Life After Neurotherapy
Previously, I shared about how a month receiving neurotherapy changed my life. However, my story didn’t end when the therapy ended.
As I went back home to my family, I was so grateful to have so many of my symptoms gone, or drastically better. But my work wasn’t over. I still have narcolepsy, which means my brain waves are still susceptible to getting out of whack. My neurotherapist said that once the neurotherapy was done, my brain still had to heal. Like a foot in a cast. I had to go home and continue to take it easy. Stress, for example, would be like jumping on a broken foot in a cast.
Making lifestyle changes for my health
So we cleared our schedule for a year. Yes, saying no to tons of activities was hard. I chose to enroll my kids in school after years of homeschooling. We didn’t travel during this time. The slower pace helped ease my constant state of overwhelm that I felt as a mom of 4.
Along with my slower pace, my neurotherapist also taught me how to support my brain. Exercise, stress reduction, healthy diet, laughter, and yes, even orgasms, are fuel for the brain. The more I took care of my brain, the stronger it would continue to be.
I have continued to pursue brain health and on my own have hacked a few more things. I found that frankincense essential oil also slows my brain waves, which I will share more about at another time. I pursued exercise until I found something I am addicted to. I eat healthily and manage my stress effectively.
My narcolepsy symptoms have improved
To this day I am still unmedicated, and these are some of my results.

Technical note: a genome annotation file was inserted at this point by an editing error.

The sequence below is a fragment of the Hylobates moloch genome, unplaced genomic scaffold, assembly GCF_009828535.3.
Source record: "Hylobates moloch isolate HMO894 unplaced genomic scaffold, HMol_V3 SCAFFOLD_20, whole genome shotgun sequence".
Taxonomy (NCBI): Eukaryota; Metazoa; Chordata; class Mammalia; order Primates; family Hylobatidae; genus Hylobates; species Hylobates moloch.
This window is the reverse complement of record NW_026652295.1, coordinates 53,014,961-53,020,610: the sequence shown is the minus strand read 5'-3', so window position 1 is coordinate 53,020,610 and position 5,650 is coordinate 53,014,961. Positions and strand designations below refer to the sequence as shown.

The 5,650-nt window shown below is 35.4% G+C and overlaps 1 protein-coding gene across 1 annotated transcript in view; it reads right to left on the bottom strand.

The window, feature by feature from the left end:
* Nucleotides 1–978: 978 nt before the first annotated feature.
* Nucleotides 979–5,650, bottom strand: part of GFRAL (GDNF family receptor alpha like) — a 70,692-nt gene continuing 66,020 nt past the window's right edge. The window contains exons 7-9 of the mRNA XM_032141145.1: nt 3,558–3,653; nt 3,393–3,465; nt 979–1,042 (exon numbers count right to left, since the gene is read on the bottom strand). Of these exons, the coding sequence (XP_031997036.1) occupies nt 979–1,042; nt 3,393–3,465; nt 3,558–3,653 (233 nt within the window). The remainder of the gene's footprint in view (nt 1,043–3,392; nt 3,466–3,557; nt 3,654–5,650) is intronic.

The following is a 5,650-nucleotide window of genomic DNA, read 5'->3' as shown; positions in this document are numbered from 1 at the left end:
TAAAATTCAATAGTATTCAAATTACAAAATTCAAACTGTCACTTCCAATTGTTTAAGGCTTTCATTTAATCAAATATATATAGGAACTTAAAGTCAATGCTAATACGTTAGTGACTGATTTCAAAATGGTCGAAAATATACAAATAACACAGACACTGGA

I used to have 25-35 drop me on the floor cataplexy attacks a day. Now, I have 3-4 a month that just cause me to pause a bit. If I have sugar or get stressed I notice a spike, but never even close to the 25-35 a day.
I used to have 3-4 terrifying sleep paralysis attacks a month that left me emotionally scarred. Now I have 1-3 a month that are just a little weird.
I have regained most of my memory and multitasking abilities.
I still struggle with some excessive daytime sleepiness, and lack of motivation, but nothing like I used too.
I still remember what it felt like to live 30 years without narcolepsy, and still am working towards solutions to ditch as many symptoms as possible. Neurotherapy is not 100 percent responsible for reducing my symptoms. But if I was forced to put a number to it, I would say it is responsible for me ditching about 50 to 60 percent of my symptoms.
Sharing my gratitude
I am so grateful for my friend, who told me about neurotherapy. I am thankful for my hubby who held down the fort at home so I could leave for weeks. And I am thankful for my amazing neurotherapist, a woman who generously gives of herself so that girls like me, can feel better.
Do you have questions about neurotherapy? Please feel free to ask. I won’t claim to have all the answers, but I will do my best to share what I know.
Do any of your family and/or friends also have narcolepsy?